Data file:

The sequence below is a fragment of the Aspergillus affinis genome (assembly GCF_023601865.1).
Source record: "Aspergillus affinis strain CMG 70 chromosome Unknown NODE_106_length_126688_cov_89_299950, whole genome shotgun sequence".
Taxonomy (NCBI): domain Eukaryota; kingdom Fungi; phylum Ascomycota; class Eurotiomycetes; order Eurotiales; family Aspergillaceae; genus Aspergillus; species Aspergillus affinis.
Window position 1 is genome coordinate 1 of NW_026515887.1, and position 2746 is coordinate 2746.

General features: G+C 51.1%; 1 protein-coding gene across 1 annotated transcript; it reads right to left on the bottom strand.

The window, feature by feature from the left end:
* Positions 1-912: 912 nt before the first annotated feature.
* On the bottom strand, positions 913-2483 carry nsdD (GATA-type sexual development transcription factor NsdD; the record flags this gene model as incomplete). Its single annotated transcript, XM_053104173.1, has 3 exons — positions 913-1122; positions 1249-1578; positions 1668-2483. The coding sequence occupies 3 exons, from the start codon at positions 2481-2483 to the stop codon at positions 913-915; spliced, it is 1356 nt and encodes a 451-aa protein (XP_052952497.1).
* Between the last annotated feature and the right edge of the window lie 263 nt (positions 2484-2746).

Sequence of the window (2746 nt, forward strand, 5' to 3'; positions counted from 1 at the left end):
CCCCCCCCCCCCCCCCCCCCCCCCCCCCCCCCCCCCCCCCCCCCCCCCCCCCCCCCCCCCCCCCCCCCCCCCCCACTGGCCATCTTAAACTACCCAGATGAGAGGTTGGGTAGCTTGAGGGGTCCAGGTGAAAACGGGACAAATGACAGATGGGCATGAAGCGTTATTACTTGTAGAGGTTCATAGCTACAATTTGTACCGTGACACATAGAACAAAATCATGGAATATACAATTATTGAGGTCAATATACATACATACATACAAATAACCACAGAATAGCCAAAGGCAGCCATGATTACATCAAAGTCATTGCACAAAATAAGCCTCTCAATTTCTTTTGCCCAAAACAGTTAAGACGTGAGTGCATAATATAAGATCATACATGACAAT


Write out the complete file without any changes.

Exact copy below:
The sequence below is a fragment of the Aspergillus affinis genome (assembly GCF_023601865.1).
Source record: "Aspergillus affinis strain CMG 70 chromosome Unknown NODE_106_length_126688_cov_89_299950, whole genome shotgun sequence".
Taxonomy (NCBI): domain Eukaryota; kingdom Fungi; phylum Ascomycota; class Eurotiomycetes; order Eurotiales; family Aspergillaceae; genus Aspergillus; species Aspergillus affinis.
Window position 1 is genome coordinate 1 of NW_026515887.1, and position 2746 is coordinate 2746.

General features: G+C 51.1%; 1 protein-coding gene across 1 annotated transcript; it reads right to left on the bottom strand.

The window, feature by feature from the left end:
* Positions 1-912: 912 nt before the first annotated feature.
* On the bottom strand, positions 913-2483 carry nsdD (GATA-type sexual development transcription factor NsdD; the record flags this gene model as incomplete). Its single annotated transcript, XM_053104173.1, has 3 exons — positions 913-1122; positions 1249-1578; positions 1668-2483. The coding sequence occupies 3 exons, from the start codon at positions 2481-2483 to the stop codon at positions 913-915; spliced, it is 1356 nt and encodes a 451-aa protein (XP_052952497.1).
* Between the last annotated feature and the right edge of the window lie 263 nt (positions 2484-2746).

Sequence of the window (2746 nt, forward strand, 5' to 3'; positions counted from 1 at the left end):
CCCCCCCCCCCCCCCCCCCCCCCCCCCCCCCCCCCCCCCCCCCCCCCCCCCCCCCCCCCCCCCCCCCCCCCCCCACTGGCCATCTTAAACTACCCAGATGAGAGGTTGGGTAGCTTGAGGGGTCCAGGTGAAAACGGGACAAATGACAGATGGGCATGAAGCGTTATTACTTGTAGAGGTTCATAGCTACAATTTGTACCGTGACACATAGAACAAAATCATGGAATATACAATTATTGAGGTCAATATACATACATACATACAAATAACCACAGAATAGCCAAAGGCAGCCATGATTACATCAAAGTCATTGCACAAAATAAGCCTCTCAATTTCTTTTGCCCAAAACAGTTAAGACGTGAGTGCATAATATAAGATCATACATGACAAT